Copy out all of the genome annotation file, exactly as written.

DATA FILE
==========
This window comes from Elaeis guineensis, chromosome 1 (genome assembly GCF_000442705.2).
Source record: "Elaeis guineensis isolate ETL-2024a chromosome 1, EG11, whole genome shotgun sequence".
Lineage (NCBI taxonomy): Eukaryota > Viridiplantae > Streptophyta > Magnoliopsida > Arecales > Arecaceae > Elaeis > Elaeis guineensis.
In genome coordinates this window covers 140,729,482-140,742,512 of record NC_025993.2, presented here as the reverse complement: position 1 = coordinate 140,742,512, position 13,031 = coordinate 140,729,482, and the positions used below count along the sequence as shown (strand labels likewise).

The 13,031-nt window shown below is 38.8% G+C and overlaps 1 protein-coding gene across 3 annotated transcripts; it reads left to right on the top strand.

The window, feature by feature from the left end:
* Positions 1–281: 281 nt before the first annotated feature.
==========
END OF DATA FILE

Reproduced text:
This window comes from Elaeis guineensis, chromosome 1 (genome assembly GCF_000442705.2).
Source record: "Elaeis guineensis isolate ETL-2024a chromosome 1, EG11, whole genome shotgun sequence".
Lineage (NCBI taxonomy): Eukaryota > Viridiplantae > Streptophyta > Magnoliopsida > Arecales > Arecaceae > Elaeis > Elaeis guineensis.
In genome coordinates this window covers 140,729,482-140,742,512 of record NC_025993.2, presented here as the reverse complement: position 1 = coordinate 140,742,512, position 13,031 = coordinate 140,729,482, and the positions used below count along the sequence as shown (strand labels likewise).

The 13,031-nt window shown below is 38.8% G+C and overlaps 1 protein-coding gene across 3 annotated transcripts; it reads left to right on the top strand.

The window, feature by feature from the left end:
* Positions 1–281: 281 nt before the first annotated feature.